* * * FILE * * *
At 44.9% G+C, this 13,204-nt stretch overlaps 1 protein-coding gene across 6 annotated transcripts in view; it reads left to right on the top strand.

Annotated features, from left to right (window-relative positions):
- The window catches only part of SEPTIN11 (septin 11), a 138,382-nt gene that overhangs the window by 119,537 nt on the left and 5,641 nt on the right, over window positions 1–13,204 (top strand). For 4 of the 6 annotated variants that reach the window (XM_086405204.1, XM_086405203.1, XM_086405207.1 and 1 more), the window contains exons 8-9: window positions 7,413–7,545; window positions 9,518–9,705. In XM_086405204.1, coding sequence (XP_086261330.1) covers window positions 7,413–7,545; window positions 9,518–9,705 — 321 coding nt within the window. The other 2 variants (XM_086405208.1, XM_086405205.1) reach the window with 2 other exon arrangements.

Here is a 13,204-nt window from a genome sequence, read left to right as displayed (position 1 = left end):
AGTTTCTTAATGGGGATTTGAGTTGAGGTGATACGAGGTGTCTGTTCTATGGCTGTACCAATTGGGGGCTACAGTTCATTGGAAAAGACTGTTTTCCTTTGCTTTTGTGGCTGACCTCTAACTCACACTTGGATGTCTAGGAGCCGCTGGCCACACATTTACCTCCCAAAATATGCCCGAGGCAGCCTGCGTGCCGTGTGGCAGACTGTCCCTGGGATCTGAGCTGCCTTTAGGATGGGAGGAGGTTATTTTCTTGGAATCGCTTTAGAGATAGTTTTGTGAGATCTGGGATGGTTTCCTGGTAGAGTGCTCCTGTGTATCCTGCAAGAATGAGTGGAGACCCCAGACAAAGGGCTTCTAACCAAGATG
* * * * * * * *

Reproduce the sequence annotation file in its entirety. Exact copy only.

At 44.9% G+C, this 13,204-nt stretch overlaps 1 protein-coding gene across 6 annotated transcripts in view; it reads left to right on the top strand.

Annotated features, from left to right (window-relative positions):
- The window catches only part of SEPTIN11 (septin 11), a 138,382-nt gene that overhangs the window by 119,537 nt on the left and 5,641 nt on the right, over window positions 1–13,204 (top strand). For 4 of the 6 annotated variants that reach the window (XM_086405204.1, XM_086405203.1, XM_086405207.1 and 1 more), the window contains exons 8-9: window positions 7,413–7,545; window positions 9,518–9,705. In XM_086405204.1, coding sequence (XP_086261330.1) covers window positions 7,413–7,545; window positions 9,518–9,705 — 321 coding nt within the window. The other 2 variants (XM_086405208.1, XM_086405205.1) reach the window with 2 other exon arrangements.

Here is a 13,204-nt window from a genome sequence, read left to right as displayed (position 1 = left end):
AGTTTCTTAATGGGGATTTGAGTTGAGGTGATACGAGGTGTCTGTTCTATGGCTGTACCAATTGGGGGCTACAGTTCATTGGAAAAGACTGTTTTCCTTTGCTTTTGTGGCTGACCTCTAACTCACACTTGGATGTCTAGGAGCCGCTGGCCACACATTTACCTCCCAAAATATGCCCGAGGCAGCCTGCGTGCCGTGTGGCAGACTGTCCCTGGGATCTGAGCTGCCTTTAGGATGGGAGGAGGTTATTTTCTTGGAATCGCTTTAGAGATAGTTTTGTGAGATCTGGGATGGTTTCCTGGTAGAGTGCTCCTGTGTATCCTGCAAGAATGAGTGGAGACCCCAGACAAAGGGCTTCTAACCAAGATG